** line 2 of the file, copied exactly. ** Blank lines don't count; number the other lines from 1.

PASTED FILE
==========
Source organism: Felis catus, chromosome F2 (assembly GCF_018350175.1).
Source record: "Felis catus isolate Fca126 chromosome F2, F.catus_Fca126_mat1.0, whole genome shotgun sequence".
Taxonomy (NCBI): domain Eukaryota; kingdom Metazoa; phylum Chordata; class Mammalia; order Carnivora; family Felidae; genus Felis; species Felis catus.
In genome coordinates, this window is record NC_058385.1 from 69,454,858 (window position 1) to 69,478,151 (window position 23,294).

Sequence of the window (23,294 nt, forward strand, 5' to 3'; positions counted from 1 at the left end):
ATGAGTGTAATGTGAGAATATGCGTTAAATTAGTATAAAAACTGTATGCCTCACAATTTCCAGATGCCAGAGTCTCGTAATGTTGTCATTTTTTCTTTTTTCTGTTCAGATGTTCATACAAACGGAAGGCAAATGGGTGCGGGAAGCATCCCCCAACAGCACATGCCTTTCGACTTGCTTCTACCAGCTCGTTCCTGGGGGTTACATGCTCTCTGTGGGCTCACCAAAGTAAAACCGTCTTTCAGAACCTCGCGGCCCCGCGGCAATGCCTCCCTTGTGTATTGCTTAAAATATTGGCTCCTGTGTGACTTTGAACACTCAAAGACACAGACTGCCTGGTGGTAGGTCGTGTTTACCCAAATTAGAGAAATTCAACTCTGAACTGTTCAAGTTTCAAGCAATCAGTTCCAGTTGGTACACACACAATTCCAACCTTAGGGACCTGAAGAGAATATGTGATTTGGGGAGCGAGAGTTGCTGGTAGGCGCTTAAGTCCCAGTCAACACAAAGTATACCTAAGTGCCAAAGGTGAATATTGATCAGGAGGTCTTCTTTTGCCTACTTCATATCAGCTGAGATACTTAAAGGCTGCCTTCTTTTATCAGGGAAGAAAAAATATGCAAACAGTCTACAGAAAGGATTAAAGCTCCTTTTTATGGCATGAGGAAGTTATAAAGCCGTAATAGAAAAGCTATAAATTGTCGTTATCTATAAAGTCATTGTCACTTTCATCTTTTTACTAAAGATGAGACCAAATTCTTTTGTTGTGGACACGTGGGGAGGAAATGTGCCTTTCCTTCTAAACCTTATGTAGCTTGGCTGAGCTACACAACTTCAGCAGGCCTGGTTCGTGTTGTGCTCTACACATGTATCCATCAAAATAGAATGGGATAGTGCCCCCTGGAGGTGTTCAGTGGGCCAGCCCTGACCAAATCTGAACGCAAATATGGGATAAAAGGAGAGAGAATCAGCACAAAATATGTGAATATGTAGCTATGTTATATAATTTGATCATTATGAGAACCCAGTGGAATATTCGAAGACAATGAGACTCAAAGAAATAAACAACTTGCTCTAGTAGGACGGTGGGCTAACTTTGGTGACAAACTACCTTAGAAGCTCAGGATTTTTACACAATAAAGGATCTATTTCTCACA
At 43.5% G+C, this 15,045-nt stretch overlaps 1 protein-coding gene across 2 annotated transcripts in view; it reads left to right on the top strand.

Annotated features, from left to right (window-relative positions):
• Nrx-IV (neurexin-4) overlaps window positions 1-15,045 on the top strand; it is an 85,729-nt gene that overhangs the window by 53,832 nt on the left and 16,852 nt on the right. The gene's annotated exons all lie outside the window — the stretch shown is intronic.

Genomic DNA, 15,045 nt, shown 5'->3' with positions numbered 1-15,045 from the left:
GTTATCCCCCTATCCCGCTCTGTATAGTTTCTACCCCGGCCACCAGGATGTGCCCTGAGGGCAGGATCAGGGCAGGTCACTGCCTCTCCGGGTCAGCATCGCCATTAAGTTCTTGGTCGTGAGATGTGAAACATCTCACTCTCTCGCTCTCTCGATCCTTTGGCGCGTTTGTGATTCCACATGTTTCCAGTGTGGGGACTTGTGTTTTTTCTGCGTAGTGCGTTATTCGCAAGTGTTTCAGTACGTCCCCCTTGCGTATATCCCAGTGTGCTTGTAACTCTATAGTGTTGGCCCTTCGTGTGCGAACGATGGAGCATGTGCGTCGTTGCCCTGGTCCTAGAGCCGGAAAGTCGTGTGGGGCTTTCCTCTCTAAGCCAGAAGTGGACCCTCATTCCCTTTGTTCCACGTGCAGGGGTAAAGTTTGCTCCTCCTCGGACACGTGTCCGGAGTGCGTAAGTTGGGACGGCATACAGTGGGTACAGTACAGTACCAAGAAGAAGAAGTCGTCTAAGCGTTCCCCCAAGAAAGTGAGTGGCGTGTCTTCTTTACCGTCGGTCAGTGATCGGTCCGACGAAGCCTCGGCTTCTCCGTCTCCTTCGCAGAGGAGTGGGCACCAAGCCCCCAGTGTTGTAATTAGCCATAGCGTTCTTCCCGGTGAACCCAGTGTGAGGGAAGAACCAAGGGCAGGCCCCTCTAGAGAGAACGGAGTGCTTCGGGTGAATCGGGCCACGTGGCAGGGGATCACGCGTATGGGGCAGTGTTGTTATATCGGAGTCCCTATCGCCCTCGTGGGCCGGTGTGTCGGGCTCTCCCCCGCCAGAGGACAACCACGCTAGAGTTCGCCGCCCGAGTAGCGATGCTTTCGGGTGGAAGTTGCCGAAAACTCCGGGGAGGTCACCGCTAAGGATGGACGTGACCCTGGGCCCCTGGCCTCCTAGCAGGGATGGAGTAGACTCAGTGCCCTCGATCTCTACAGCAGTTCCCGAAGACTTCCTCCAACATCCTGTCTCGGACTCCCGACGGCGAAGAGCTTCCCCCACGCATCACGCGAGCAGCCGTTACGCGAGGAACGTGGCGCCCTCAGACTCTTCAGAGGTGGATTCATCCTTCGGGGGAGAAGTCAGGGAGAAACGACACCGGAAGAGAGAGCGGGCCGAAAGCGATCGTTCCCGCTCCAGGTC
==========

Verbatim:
Source record: "Felis catus isolate Fca126 chromosome F2, F.catus_Fca126_mat1.0, whole genome shotgun sequence".